Harry Belafonte wants to sell the original, penned speeches by Martin Luther King, Jr., and the late civil rights icon's estate is none too thrilled about it.

Belafonte has the notes that were in Dr. King's suit pocket when he was assassinated in Memphis on April 4, 1968, among other items he says MLK gave him.

The 86-year-old Belafonte also has a condolence letter written to King's widow, Coretta Scott King (1927-2006), by then-President Lyndon Johnson.

He also has various MLK speeches, including an outline of the famous "The Casualties of the War in Vietnam" speech delivered by the acclaimed orator.

Belafonte tried to sell the documents at a Sotheby's auction in 2008, but the Estate objected and the auction was nixed. How he is suing to try again.

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by Steve Marsi at . Comments

Nominees for induction into the Rock & Roll Hall of Fame's 2014 class have been revealed, and one group stands head and shoulders above all.

Nirvana, the influential grunge rock trio whose first album release came a quarter century ago, is eligible for consideration for the first time in 2014.

Nirvana Picture

The band joins the ranks of other first-time nominees such as Linda Ronstadt, Peter Gabriel, Hall & Oates and Yes in vying for music immortality.

Also on the ballot are favorites from last year such as Kiss, Chic, Deep Purple and The Meters, along with hip-hop luminaries N.W.A. and LL Cool J.

It's a diverse field, one that will likely see fan support behind beloved acts and spark plenty of debate over what even constitutes a rock and roll artist.

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Instead of boarding the school bus as usual September 10, Rebecca Sedwick changed the name on her cell phone to "That Dead Girl" and sent a text to a friend.

"I'm jumping and I can't take it anymore," the 12-year-old wrote, then proceeded to climb a tower at an abandoned cement plant and leap to her death.

Police believe Rebecca had been bullied for more than a year, and two girls, ages 12 and 14, have been charged with aggravated stalking as a result.

Deputies arrested the girls and released them to their parents' custody.

The 14-year-old girl, whose name is being withheld, allegedly began taunting Rebecca Sedwck in the halls of Crystal Lake Middle School in Lakeland, Fla.

The 14-year-old also started dating Rebecca's former boyfriend.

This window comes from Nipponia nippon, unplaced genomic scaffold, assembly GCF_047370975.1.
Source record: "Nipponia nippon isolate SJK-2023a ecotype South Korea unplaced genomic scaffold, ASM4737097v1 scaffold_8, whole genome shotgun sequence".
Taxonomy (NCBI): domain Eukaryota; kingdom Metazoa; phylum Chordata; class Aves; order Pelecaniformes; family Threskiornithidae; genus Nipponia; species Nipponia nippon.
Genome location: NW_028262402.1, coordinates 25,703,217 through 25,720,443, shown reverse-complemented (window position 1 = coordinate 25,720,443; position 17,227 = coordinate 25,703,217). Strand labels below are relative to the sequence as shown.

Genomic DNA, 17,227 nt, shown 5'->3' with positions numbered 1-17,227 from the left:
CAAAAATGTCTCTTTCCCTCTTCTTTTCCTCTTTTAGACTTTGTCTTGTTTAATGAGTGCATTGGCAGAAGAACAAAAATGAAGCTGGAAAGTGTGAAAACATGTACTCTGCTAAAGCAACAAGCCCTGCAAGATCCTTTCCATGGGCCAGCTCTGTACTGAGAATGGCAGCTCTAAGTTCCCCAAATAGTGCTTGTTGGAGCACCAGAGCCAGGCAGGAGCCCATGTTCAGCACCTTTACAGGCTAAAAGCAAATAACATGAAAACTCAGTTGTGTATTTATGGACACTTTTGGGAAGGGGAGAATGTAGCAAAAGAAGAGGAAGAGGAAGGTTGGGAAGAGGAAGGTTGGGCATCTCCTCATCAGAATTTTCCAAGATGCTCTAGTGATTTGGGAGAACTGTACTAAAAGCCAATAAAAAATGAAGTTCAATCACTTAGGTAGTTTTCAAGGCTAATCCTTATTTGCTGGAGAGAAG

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by Steve Marsi at . Comments

The Washington association that lobbies for lobbyists feels the group needs some rebranding and wants to change its name to nix the word “lobbyists.”

The leaders of the American League of Lobbyists say their work has evolved, and members do lots more than troll Congress to try to shape legislation.

They’re into grassroots organizing and public affairs, they say and other sorts of politics and advocacy. In short, they’re not simply lobbyists anymore!


But as professionals, they know that reputation matters, and theirs stinks (see above). They poll only slightly better than U.S. Congress these days.

“Everybody has a misconception that lobbyists are walking around with a pocketful of cash and that’s it,” said Monte Ward, the group’s president.

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by Free Britney at . Comments

Anonymous has turned its attention to Maryville, Mo., where a small-town rape scandal isn't resulting in the justice they feel a teenage girl deserves.

"There's a multitude of anons and angry people planning a course of action as we speak for Maryville," said Deric Lostutter, aka RealKYAnonymous.

If the Maryville authorities won't "do their jobs," the hacktivist's boldly declares on behalf of one young victim, "we will have to stand for them."

"We demand an immediate investigation into the handling by local authorities of Daisy's case," his statement reads, referring to Daisy Coleman.

Just 14 at the time, she was drunk when high school football player Matthew Barnett, then 17, allegedly sexually assaulted her last year at a house party.